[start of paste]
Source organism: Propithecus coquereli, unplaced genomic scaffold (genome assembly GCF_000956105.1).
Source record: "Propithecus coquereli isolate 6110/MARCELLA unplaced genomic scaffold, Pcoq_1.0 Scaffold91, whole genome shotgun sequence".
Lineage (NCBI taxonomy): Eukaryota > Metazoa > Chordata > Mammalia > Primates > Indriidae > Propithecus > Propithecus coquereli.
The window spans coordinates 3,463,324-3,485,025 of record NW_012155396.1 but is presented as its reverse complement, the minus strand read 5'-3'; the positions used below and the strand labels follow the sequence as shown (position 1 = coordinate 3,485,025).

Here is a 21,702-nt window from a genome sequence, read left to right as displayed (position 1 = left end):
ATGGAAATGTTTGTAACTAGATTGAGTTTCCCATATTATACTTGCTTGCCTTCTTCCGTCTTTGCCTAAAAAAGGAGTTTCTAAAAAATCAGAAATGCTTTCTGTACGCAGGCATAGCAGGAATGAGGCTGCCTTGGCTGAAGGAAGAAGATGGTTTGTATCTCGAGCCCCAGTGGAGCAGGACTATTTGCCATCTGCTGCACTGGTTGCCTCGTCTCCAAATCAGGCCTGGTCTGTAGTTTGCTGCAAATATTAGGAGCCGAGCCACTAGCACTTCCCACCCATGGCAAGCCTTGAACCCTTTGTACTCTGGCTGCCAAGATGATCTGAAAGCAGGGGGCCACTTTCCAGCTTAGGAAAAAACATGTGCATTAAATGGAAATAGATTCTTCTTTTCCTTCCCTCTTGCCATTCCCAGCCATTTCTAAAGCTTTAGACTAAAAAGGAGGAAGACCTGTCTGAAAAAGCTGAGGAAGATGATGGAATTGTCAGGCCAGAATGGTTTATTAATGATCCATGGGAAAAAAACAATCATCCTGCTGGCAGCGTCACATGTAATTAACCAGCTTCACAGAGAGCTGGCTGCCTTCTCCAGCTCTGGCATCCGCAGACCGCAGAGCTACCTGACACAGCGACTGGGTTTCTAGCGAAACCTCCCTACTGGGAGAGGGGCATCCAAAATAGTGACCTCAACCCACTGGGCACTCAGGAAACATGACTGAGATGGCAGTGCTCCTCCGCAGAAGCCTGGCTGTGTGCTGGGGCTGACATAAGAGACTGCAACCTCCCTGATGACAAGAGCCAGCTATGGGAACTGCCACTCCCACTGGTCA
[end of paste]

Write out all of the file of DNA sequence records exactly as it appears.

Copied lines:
Source organism: Propithecus coquereli, unplaced genomic scaffold (genome assembly GCF_000956105.1).
Source record: "Propithecus coquereli isolate 6110/MARCELLA unplaced genomic scaffold, Pcoq_1.0 Scaffold91, whole genome shotgun sequence".
Lineage (NCBI taxonomy): Eukaryota > Metazoa > Chordata > Mammalia > Primates > Indriidae > Propithecus > Propithecus coquereli.
The window spans coordinates 3,463,324-3,485,025 of record NW_012155396.1 but is presented as its reverse complement, the minus strand read 5'-3'; the positions used below and the strand labels follow the sequence as shown (position 1 = coordinate 3,485,025).

Here is a 21,702-nt window from a genome sequence, read left to right as displayed (position 1 = left end):
ATGGAAATGTTTGTAACTAGATTGAGTTTCCCATATTATACTTGCTTGCCTTCTTCCGTCTTTGCCTAAAAAAGGAGTTTCTAAAAAATCAGAAATGCTTTCTGTACGCAGGCATAGCAGGAATGAGGCTGCCTTGGCTGAAGGAAGAAGATGGTTTGTATCTCGAGCCCCAGTGGAGCAGGACTATTTGCCATCTGCTGCACTGGTTGCCTCGTCTCCAAATCAGGCCTGGTCTGTAGTTTGCTGCAAATATTAGGAGCCGAGCCACTAGCACTTCCCACCCATGGCAAGCCTTGAACCCTTTGTACTCTGGCTGCCAAGATGATCTGAAAGCAGGGGGCCACTTTCCAGCTTAGGAAAAAACATGTGCATTAAATGGAAATAGATTCTTCTTTTCCTTCCCTCTTGCCATTCCCAGCCATTTCTAAAGCTTTAGACTAAAAAGGAGGAAGACCTGTCTGAAAAAGCTGAGGAAGATGATGGAATTGTCAGGCCAGAATGGTTTATTAATGATCCATGGGAAAAAAACAATCATCCTGCTGGCAGCGTCACATGTAATTAACCAGCTTCACAGAGAGCTGGCTGCCTTCTCCAGCTCTGGCATCCGCAGACCGCAGAGCTACCTGACACAGCGACTGGGTTTCTAGCGAAACCTCCCTACTGGGAGAGGGGCATCCAAAATAGTGACCTCAACCCACTGGGCACTCAGGAAACATGACTGAGATGGCAGTGCTCCTCCGCAGAAGCCTGGCTGTGTGCTGGGGCTGACATAAGAGACTGCAACCTCCCTGATGACAAGAGCCAGCTATGGGAACTGCCACTCCCACTGGTCA